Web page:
Real-estate mogul and civic activist Malin Burnham really stuck his foot in it last week when he said 99 percent of the electorate wouldn't understand the issues surrounding a possible vote on a new city hall. A supporter of a new civic center, he foolishly gift-wrapped a campaign talking point for those opposed to it that might go a little something like this: The people who want to waste your money on a new Taj Mahal for self-serving politicians and overpaid bureaucrats think you're an idiot.
But in his clumsy way, Burnham raised a terribly important civics question: Which issues should be solved by the voters, and which should be solved by the elected representatives we put in office?
Before I go any further, it's full-disclosure time. I have a close personal relationship with someone involved in the effort to redevelop City Hall. Anything I say about the project should be read with that in mind; while I believe my opinion remains consistent with the one I had before the relationship began (I like the idea of a new center, but I dislike the location and the conceptual design) and is based on facts, such conflicts can work in subconscious ways. For the most part, I've tried to stay out of the fray when it comes to this matter (Eric Wolff's reporting on the subject was all his own), but in light of the flack Burnham's drawn, I simply can't resist commenting on his ill-advised remarks.
First, Burnham was likely exaggerating when he said 99 percent of voters wouldn't comprehend the City Hall issue. What I think he meant to say is that many voters won't be aware of the extensive analysis of the project's financing, and a surface-level awareness of the issue will leave them susceptible to the opposition's grossly simplistic rhetoric.
Burnham's ham-handed statement has invited a flurry of observers to label him and anyone who dares to defend his sentiment as elitists who think the average citizen is a brainless bumpkin. That's too bad because it obscures an interesting question: Shouldn't we leave a decision like this to the people we elect—and pay—to follow the issue down to the finest detail? If not, why do we bother with representative democracy?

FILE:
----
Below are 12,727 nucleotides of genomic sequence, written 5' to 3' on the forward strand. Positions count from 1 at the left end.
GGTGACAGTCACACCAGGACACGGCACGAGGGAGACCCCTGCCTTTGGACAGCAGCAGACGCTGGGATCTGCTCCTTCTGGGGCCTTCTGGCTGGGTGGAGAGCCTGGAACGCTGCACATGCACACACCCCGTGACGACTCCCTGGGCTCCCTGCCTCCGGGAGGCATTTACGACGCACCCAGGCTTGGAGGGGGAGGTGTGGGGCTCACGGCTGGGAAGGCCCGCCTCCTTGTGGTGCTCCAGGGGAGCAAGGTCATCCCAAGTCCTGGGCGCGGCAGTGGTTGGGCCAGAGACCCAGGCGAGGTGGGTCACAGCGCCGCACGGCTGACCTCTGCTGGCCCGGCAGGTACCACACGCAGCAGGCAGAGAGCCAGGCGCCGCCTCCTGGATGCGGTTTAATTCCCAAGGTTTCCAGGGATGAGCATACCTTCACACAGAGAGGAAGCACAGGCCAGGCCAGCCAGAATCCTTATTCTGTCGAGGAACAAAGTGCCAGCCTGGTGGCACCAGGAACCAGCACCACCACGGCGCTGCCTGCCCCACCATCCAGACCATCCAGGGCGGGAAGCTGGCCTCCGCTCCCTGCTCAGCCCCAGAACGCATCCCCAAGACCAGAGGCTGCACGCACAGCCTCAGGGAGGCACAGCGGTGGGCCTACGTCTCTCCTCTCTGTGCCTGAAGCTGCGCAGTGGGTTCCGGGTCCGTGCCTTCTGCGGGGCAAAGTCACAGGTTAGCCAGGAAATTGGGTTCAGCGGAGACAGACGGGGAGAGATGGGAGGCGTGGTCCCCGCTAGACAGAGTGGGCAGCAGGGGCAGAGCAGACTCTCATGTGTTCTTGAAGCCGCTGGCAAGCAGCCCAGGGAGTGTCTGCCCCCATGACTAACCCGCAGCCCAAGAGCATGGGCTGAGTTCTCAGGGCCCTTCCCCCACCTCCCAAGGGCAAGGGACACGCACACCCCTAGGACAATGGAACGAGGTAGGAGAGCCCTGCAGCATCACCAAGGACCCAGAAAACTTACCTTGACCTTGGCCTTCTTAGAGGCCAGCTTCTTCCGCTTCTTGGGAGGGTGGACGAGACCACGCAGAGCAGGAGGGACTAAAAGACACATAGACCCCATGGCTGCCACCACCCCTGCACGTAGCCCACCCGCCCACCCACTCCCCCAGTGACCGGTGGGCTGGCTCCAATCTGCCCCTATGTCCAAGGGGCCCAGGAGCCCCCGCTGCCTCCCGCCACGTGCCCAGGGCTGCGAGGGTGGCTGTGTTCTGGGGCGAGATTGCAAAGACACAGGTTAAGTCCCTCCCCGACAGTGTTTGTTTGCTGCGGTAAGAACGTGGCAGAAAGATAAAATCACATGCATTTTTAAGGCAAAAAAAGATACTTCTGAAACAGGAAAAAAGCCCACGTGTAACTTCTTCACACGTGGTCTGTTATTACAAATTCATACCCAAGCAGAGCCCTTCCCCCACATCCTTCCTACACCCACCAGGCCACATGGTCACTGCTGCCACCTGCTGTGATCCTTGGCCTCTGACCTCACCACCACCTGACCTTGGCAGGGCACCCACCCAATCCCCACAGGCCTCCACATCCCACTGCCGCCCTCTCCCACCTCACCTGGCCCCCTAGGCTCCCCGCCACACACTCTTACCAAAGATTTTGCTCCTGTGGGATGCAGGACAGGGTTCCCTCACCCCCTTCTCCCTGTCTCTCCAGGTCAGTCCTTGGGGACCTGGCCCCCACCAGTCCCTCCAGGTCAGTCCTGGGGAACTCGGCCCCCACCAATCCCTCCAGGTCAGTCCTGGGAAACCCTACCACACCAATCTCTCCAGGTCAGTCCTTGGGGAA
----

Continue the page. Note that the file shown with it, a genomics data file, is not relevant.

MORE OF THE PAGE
The answer, of course, is that it's infeasible to hold a public vote on every decision big and small. That's why we elect representatives, and if we don't like how they represent us, we can replace them with other people—theoretically, of course. But given that there's a law on the books requiring San Diegans to vote on anything that would result in private financial gain exceeding a certain percentage of the city's general fund, we obviously don't trust our elected officials when a lot of taxpayer money is at stake.
I believe the reason for that is found in our system of private political campaign financing: We allow people who stand to make or lose money to contribute to campaigns, and though we've tried to limit direct contributions, those people are still allowed to hold fund-raisers and bundle dozens or hundreds of small donations and make sure the candidate knows who's responsible for the total. The public vote is a safeguard.
But a public vote is another opportunity for money to distort and distract. Both sides need money to wage their campaigns, and that money usually buys simplistic, easy-to-digest sound bites aimed at the lowest common denominator that are anathema to rational public policymaking.
The City Hall decision won't exactly be rocket science, but it will be more complicated than simply asking whether or not we should build an expensive new building in an era of draconian budget cuts. People will have to understand short-term pain for potential long-term gain because construction costs will be offset by savings in office-lease payments. People will also have to understand the physical condition of the current civic center and the realities of the Downtown office-space market.
I can't know whether or not I support the project, because a specific proposal has yet to be developed. We have no idea what it'll look like, how much it will cost or how much it will save. Either way, because of what's at stake, I'd just as soon leave the decision up to the people who are paid to read all the reports, sit through the meetings and listen to the testimony.
If that makes me an elitist, so be it.
What do you think? Write to firstname.lastname@example.org.
Would you like your online comment to be considered for publication in our print edition? Include your true full name and neighborhood of residence.